JBee

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This is a different clip, same location.


Seems like a pretty significant turning radius improvement at slow speed. That’s a pretty tight donut for a big ass truck.
That video shows 4WS considerably better and shows the difference the rear steering angle will make. The front to rear wheel tracking will also be much better, which will help off road and will have significantly less tyre scrub which will be good for those big 315mm wide 35's.

 

Throwcomputer

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This is a different clip, same location.


Seems like a pretty significant turning radius improvement at slow speed. That’s a pretty tight donut for a big ass truck.
Here I am worried about getting into and out of my narrow downward sloping driveway on a very narrow busy street where people park right up against my driveway entrance making it quite the task to get in and out with my Ridgeline without multi point turning.

The CT will get in and out easily first shot despite being wider and bigger!

Oh yeah!

AWS haters be damned..
 

HansonCT

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Personally don’t care for this feature. Gimmicky and cost increasing
The steering wheel is my hang up. Seen they changed the software to allow both types some time back. Call me old fashioned, but I would really prefer the round steering wheel.
 

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The steering wheel is my hang up. Seen they changed the software to allow both types some time back. Call me old fashioned, but I would really prefer the round steering wheel.
My biggest gripe and concern with the yoke is that when off roading it doesn't take a finger off or break my hand from the kickback of hitting a rock. Even in sand this can be a problem, and they really need a torque limiter on the human side to avoid it, which in turn might become a safety issue if the power steering fails.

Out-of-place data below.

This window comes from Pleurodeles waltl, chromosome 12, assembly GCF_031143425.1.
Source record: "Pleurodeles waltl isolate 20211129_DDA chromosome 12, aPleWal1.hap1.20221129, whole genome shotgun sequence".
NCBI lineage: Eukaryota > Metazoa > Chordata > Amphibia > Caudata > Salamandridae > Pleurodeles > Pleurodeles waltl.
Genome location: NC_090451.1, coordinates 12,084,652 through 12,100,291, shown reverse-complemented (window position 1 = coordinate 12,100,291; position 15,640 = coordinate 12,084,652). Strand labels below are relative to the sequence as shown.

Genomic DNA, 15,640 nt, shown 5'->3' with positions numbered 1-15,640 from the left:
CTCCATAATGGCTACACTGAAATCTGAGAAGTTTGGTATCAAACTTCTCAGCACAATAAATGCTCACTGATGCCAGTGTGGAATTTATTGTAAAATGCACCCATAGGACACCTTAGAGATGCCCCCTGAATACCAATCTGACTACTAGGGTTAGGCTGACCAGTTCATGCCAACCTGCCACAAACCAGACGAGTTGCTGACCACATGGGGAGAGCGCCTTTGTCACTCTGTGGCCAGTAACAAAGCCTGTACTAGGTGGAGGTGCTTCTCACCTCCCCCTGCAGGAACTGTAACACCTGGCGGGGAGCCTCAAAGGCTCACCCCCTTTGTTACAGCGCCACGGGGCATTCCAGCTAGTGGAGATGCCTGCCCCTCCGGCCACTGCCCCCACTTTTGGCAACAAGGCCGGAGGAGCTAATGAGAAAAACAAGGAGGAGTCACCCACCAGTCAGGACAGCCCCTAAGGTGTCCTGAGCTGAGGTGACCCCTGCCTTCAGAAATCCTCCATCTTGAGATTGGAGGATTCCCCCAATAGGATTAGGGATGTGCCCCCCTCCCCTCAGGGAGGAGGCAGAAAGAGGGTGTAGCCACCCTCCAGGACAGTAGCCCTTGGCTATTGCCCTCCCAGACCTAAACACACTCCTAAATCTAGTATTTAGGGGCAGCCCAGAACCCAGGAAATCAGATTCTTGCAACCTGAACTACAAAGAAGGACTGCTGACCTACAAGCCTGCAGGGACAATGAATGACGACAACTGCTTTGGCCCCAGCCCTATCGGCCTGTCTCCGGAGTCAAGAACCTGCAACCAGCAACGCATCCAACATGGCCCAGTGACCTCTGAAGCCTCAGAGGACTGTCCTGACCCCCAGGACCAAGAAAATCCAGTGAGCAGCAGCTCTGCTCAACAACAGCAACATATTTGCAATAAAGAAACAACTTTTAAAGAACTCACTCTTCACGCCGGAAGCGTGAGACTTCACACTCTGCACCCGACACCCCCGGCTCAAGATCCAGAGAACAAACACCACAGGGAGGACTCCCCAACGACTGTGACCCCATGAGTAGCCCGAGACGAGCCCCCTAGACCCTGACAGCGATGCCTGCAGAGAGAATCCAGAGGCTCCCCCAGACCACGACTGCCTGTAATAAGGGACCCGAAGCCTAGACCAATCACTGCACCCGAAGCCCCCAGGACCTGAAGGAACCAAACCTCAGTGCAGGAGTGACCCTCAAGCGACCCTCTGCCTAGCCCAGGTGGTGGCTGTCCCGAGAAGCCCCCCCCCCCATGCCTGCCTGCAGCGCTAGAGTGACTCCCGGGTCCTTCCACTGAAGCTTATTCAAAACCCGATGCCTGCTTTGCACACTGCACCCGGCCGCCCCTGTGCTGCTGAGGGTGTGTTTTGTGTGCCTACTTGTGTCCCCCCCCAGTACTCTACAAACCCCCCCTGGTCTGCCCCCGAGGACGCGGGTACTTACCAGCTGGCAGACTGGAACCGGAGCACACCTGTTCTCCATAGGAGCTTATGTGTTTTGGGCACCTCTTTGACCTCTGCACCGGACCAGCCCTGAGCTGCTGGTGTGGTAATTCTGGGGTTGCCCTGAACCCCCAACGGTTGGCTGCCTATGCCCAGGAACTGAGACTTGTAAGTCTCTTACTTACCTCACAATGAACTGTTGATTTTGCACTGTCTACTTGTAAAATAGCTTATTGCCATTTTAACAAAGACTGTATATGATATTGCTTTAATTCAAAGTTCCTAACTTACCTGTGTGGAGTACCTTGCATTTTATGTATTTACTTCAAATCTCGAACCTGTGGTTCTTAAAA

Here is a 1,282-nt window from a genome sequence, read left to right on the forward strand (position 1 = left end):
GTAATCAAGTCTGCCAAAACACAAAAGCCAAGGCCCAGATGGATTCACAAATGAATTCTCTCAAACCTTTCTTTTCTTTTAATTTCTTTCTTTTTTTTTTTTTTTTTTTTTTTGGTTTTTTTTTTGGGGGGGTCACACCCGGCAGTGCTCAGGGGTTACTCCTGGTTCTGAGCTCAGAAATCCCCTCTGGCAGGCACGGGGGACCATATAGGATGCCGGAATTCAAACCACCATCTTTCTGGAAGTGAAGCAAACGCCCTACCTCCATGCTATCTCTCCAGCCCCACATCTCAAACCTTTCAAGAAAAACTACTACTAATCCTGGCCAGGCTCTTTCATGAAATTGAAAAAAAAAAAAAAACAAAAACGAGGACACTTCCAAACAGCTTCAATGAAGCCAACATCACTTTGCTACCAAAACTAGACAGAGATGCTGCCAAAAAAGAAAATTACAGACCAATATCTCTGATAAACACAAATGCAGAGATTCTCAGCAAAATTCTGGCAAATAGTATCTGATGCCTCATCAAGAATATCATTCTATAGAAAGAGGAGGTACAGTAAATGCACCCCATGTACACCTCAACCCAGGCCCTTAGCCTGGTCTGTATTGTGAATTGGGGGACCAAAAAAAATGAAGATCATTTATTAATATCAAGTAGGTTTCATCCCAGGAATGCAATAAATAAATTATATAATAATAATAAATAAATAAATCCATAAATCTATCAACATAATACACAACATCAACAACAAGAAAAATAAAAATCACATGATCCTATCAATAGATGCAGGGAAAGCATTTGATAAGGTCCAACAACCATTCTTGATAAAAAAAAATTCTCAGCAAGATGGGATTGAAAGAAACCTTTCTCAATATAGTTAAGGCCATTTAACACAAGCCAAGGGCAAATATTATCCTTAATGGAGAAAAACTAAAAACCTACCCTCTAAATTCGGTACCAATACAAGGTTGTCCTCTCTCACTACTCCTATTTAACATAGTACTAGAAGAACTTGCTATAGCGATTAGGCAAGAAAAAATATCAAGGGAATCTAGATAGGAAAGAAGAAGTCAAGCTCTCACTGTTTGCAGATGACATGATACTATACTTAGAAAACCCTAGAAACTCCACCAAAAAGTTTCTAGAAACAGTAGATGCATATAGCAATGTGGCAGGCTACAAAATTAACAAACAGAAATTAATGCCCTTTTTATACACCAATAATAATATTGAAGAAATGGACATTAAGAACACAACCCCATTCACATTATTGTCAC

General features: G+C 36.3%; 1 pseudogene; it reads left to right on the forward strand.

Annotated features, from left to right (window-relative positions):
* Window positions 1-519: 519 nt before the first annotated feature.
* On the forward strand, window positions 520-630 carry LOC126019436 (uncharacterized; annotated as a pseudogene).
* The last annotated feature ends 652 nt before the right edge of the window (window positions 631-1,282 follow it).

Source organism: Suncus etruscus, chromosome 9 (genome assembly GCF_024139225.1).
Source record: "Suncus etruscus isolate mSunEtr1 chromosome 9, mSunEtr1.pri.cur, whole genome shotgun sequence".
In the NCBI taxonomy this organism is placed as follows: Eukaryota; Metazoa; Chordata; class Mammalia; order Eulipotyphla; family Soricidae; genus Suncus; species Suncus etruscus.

A round steering wheel is the easy solution, at least as a option. Then give it a variable rate lock and I'm happy. I had a Landcruiser with that in 2001 already.
 
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There's a good possibility that the CT will be steer-by-wire according to Munroe. That would eliminate getting kickback/spoke-whipped/lickback all together.
 

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The steering wheel is my hang up. Seen they changed the software to allow both types some time back. Call me old fashioned, but I would really prefer the round steering wheel.
Old fashioned.

Anyhow, you don't ever want your hands to cross in front of your face anymore, or hook your thumbs into the wheel. These lead to injuries when the active safety measures are employed.

-Crissa
 

slomobile

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Absolutely. While more is better… just having a little bit shoulds. be a huge help.
More rear steering is not necessarily better beyond a point.
1 degree is useful and relatively simple. Safer. Within tolerance of some alignment specs. No seat of the pants difference, but measured improvement.
5 is noticeable and still drivable low speed if it has end stops and a tie rod fails. Fully mechanical is possible. Failure at speed might still be recoverable. Max angle (probably) for opposite angle only rear steering.
10 is impressive. Potentially dangerous, requires electronic monitoring and control, cannot just be mechanical any more. Linkage failure requires a tow, no limp home.
20 degrees is way into diminishing returns for on road use. May have interesting utility off road at low speed, but weakness could break all the things.
More rear steer angle doesn't make sense unless you are trying to match the front angle for perfect lateral movement. That has aerodynamic and rolling efficiency benefits for platooning. If all cars had this feature and were routed autonomously and cooperatively, cars could pack just a bit closer together. It slightly improves ability to line up at a tight tunnel entrance. Watch EM and Jay Leno enter a tunnel.